HomeWorld NewsEuropean Parliament backs labeling gas and nuclear investments as green

European Parliament backs labeling gas and nuclear investments as green

  • Lawmakers back EU ‘green’ investment label for fuels
  • Likely to become law unless super-majority of states veto it
  • Gas and nuclear rules have divided EU countries and lawmakers
  • Luxembourg and Austria will challenge the law in court

BRUSSELS, July 6 (Reuters) – The European Parliament on Wednesday backed EU rules labeling investments in gas and nuclear power plants as climate-friendly, rejecting a bid to block the law that revealed deep disagreements between countries on how to fight climate change.

The vote clears the way for the European Union’s proposal to pass unless 20 of the bloc’s 27 member states decide to oppose the move, which is seen as highly unlikely.

The new rules will add gas and nuclear power plants to the EU’s ‘taxonomy’ regulation from 2023, allowing investors to label and market their investments as green.

Join now for FREE unlimited access to Reuters.com

Of 639 lawmakers present, 328 opposed a motion to block EU gas and nuclear proposals.

The European Commission welcomed the result. He proposed the rules in February after more than a year of delay and intense lobbying by governments and industries.

“The supplementary delegated act is a pragmatic proposal to ensure that private investments in gas and nuclear, necessary for our energy transition, meet strict criteria,” said EU chief financial officer Mairead McGuinness. .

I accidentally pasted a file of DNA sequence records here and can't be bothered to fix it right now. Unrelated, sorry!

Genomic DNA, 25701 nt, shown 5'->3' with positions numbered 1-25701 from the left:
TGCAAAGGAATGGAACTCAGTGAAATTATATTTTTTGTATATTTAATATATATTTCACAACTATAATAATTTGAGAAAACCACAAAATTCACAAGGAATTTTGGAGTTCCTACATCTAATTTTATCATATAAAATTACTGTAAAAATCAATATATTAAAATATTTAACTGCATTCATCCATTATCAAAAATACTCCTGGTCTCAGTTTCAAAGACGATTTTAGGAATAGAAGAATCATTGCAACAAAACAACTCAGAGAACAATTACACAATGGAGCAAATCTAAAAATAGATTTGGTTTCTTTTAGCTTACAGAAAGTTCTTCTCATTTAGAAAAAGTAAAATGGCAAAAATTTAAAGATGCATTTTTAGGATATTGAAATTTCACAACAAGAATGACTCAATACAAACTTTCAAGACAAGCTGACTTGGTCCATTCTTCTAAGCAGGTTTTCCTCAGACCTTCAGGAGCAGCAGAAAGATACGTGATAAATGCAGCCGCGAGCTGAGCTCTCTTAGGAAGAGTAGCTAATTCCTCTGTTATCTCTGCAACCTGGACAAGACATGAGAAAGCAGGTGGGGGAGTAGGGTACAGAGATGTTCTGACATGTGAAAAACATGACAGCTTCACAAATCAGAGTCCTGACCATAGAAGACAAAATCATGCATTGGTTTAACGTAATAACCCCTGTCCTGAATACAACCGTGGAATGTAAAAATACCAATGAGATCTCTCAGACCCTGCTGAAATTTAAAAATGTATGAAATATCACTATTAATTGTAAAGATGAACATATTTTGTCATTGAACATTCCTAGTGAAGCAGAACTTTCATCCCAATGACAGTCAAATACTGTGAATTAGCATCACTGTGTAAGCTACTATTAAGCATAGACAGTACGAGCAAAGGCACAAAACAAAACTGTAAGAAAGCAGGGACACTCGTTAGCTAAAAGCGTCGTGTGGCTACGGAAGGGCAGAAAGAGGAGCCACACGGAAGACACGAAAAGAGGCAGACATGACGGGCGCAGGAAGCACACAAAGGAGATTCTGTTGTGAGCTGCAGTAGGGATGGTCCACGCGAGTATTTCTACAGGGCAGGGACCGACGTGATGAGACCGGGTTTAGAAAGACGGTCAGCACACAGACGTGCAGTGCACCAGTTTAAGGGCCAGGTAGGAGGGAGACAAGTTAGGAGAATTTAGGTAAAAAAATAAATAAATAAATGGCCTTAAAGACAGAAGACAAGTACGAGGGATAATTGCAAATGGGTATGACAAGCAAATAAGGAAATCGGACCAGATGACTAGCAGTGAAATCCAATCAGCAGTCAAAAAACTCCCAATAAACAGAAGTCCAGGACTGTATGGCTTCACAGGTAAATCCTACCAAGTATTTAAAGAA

The rules have divided EU countries, lawmakers and investors. Brussels has overhauled the rules several times, flip-flopping on whether to grant gasworks a green label. His final proposal fueled a fierce debate over how to achieve climate goals amid the crisis linked to dwindling Russian gas supplies.

Gas is a fossil fuel that produces planet-warming emissions – but far less than coal, and some EU states see it as a temporary alternative to replace dirtier fuel.

Nuclear energy is free of CO2 emissions but produces radioactive waste. Proponents like France say nuclear is vital to meeting emissions reduction targets, while opponents cite concerns over waste disposal. Read more

Slovak Prime Minister Eduard Heger said the vote result was good for energy security and emissions reduction targets.

“We will remain on the path to climate neutrality by 2050,” he said.

Luxembourg and Austria, which both oppose nuclear power and have warned against labeling gas as green, said they would challenge the law in court.

“It is neither credible, nor ambitious, nor knowledge-based, endangers our future and is more than irresponsible,” Austrian Climate Minister Leonore Gewessler said.

Climate activists criticized the move, with Greenpeace saying it would also constitute a legal challenge.

“It’s a bad signal to the rest of the world that could undermine the EU’s leadership position on climate action,” said Anders Schelde, chief investment officer of Danish pension fund AkademikerPension.

Industry groups welcomed the vote. Ingbert Liebing, chief executive of German local utility association VKU, called it “an important sign of natural gas’s role as a gateway to achieving climate goals.”

The EU taxonomy aims to shed some light on the murky world of sustainable investing, ensuring that all financial products making green claims meet certain standards. Gasworks, for example, must switch to low-carbon gases by 2035 and meet an emissions limit. Read more

The impact of the law on investment trends remains to be determined. The taxonomy does not prohibit investments in activities without a green label.

Join now for FREE unlimited access to Reuters.com

Reporting by Kate Abnett; additional reporting by Vera Eckert; Editing by John Chalmers, Alexandra Hudson

Our standards: The Thomson Reuters Trust Principles.

Must Read